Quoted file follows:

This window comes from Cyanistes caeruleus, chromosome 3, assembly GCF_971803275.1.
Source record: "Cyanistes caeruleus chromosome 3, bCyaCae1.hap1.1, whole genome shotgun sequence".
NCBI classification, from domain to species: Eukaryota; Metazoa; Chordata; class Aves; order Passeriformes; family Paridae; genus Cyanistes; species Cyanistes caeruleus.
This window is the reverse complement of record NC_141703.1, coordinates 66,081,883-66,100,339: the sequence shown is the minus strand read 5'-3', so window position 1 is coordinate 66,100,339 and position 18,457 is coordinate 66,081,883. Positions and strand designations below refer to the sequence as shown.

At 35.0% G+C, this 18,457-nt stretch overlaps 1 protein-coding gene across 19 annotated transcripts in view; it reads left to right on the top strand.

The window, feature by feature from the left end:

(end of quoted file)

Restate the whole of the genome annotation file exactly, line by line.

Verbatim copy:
This window comes from Cyanistes caeruleus, chromosome 3, assembly GCF_971803275.1.
Source record: "Cyanistes caeruleus chromosome 3, bCyaCae1.hap1.1, whole genome shotgun sequence".
NCBI classification, from domain to species: Eukaryota; Metazoa; Chordata; class Aves; order Passeriformes; family Paridae; genus Cyanistes; species Cyanistes caeruleus.
This window is the reverse complement of record NC_141703.1, coordinates 66,081,883-66,100,339: the sequence shown is the minus strand read 5'-3', so window position 1 is coordinate 66,100,339 and position 18,457 is coordinate 66,081,883. Positions and strand designations below refer to the sequence as shown.

At 35.0% G+C, this 18,457-nt stretch overlaps 1 protein-coding gene across 19 annotated transcripts in view; it reads left to right on the top strand.

The window, feature by feature from the left end: